The primary use of the platform and the reason for its proliferation is the ability to code and run smart contracts on the network. Smart contracts were proposed by cryptocurrency pioneer Nick Szabo and are programs that run autonomously on the network, exactly as programmed, without any possibility of downtime, censorship, fraud, or third-party interference. They are computer code that allows for the exchange of money, ownership, or anything of value in a trustless, automated manner without the need of a middleman. Aggregations of smart contracts built to function within a specific design are known as decentralized applications (dApps). Ethereum is the leading dApp platform by a substantial margin.
The Turing-completeness of the platform theoretically allows for any type of computer program, website, or app that can be created on the centralized web to also run on the decentralized, global Ethereum network of computers. This has led to the creation of dApps such as the Augur prediction market, P2P marketplaces such as OpenBazaar, and Open Finance tools like Dai and Compound (discussed in Network Effects).
The major advantages of building dApps on Ethereum are that they are decentralized, permissionless, uncensorable, have removed the need for intermediaries, and can be integrated with open standards for creating provably scarce virtual items. As an example, Peepeth is Ethereum’s version of Twitter; however, since it is built on Ethereum’s decentralized blockchain, it is not controlled or backed by any company. Instead, it runs autonomously through smart contracts that interact with each other. As a result, it is uncensorable and permissionless, two features Twitter lacks and has sparked controversy.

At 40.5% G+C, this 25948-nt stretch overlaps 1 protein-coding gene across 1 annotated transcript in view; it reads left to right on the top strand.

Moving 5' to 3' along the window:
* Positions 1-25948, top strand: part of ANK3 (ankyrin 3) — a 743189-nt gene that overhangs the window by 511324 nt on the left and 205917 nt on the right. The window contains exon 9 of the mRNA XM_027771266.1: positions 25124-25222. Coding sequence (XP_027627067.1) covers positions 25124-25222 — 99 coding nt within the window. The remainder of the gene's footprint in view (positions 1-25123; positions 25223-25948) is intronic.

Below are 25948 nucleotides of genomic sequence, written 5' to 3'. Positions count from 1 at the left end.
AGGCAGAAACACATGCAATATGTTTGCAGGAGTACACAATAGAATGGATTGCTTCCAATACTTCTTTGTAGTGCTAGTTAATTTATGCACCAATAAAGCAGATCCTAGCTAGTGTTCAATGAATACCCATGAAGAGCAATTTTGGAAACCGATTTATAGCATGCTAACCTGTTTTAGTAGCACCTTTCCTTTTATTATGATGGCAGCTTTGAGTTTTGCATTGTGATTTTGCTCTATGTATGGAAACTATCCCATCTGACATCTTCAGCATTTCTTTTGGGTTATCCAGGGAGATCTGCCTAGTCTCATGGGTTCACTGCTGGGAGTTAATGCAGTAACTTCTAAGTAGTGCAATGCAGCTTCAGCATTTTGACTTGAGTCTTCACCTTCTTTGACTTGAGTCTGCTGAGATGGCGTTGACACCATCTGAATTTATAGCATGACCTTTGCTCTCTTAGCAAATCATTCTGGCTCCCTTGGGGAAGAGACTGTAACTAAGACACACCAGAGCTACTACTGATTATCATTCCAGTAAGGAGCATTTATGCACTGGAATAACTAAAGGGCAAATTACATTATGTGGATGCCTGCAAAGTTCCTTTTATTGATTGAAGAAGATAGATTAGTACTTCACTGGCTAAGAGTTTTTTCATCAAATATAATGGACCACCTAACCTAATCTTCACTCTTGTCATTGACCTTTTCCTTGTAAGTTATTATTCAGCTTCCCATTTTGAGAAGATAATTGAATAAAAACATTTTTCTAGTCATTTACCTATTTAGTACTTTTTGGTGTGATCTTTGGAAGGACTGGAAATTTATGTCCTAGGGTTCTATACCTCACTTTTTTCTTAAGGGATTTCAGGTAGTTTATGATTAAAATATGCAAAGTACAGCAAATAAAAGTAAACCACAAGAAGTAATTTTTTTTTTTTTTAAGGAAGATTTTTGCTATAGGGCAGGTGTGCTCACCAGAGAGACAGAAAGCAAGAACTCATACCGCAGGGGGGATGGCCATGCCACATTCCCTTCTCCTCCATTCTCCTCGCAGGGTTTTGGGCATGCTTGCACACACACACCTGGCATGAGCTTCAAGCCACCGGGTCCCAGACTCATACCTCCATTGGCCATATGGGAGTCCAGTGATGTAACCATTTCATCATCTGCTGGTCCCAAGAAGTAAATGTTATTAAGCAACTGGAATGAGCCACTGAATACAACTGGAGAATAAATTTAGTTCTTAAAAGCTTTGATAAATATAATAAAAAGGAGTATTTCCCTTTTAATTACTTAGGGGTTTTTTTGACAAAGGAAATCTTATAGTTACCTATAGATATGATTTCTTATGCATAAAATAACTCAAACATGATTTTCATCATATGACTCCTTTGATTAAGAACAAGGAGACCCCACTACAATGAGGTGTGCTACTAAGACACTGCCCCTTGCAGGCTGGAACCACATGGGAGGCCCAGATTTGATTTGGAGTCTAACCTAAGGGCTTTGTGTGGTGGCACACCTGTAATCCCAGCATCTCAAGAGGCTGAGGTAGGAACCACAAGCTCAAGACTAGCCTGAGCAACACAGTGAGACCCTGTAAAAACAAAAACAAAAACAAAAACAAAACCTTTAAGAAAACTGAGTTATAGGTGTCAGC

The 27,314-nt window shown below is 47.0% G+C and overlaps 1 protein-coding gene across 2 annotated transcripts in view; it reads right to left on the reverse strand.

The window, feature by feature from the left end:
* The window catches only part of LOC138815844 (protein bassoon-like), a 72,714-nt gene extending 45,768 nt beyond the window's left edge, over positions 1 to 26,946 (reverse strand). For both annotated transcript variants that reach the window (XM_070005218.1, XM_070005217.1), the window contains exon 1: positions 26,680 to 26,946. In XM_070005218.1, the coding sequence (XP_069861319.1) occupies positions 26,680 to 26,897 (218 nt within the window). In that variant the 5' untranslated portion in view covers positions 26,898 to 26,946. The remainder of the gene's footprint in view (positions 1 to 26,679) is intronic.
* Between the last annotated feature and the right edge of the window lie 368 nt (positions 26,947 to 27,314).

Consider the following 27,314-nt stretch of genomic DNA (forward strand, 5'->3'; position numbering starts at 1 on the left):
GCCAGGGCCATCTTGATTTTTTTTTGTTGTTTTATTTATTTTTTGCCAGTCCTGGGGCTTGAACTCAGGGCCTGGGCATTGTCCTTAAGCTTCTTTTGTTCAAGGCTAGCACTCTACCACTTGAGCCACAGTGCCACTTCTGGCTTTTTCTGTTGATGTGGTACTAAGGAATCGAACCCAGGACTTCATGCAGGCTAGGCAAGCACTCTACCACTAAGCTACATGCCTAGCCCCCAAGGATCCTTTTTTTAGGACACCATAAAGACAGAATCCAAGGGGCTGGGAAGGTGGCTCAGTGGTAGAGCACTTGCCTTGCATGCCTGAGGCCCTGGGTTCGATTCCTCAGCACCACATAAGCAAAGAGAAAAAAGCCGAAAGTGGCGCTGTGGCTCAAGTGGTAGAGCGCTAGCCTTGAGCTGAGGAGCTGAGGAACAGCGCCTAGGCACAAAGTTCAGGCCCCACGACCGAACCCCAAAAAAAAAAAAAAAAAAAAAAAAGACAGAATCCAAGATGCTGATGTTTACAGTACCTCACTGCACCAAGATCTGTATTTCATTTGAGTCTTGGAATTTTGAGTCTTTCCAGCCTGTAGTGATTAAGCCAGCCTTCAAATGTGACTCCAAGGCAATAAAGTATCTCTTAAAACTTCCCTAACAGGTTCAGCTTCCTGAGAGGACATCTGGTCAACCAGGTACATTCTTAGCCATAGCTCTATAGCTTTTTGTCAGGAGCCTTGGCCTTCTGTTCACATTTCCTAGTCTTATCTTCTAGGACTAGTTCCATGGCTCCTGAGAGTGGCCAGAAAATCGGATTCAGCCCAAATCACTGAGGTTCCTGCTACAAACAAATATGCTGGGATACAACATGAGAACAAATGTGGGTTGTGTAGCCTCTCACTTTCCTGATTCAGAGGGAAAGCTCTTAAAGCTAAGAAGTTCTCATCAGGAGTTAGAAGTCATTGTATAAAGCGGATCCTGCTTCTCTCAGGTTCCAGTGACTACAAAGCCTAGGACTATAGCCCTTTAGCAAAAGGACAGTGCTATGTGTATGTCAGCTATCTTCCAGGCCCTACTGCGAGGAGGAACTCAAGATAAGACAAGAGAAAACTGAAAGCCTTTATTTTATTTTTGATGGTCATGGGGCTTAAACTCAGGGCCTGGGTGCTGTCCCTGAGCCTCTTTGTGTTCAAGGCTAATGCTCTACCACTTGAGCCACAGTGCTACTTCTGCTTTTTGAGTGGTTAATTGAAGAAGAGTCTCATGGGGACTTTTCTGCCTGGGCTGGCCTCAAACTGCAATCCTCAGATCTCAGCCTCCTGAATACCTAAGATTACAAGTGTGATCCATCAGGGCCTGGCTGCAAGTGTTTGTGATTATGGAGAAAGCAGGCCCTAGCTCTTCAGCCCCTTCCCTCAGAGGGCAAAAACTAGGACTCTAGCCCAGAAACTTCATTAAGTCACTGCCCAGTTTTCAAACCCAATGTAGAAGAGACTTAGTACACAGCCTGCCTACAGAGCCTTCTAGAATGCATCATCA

Once blockchains can effectively scale, the potential of dApps to revolutionize the application landscape is enormous. Future iterations of Ethereum may see numerous sidechains and dappchains connected to it, while the main chain functions as the permanent distributed database and consensus layer for the various chains attached to it. Ethereum can perhaps best be visualized then as a massive tree, with individual dApps and sidechains tethered to it as branches.
The primary use case of Ethereum is straightforward; however, evaluating its secondary use case requires more nuance, as its history, novelty, and recent developments with the platform all provide unique insights into its potential uses. Breaking down Ethereum’s secondary use cases requires evaluating two significant trends:
1. Innovation/experimentation with rapid evolution
2. Open standards of a decentralized protocol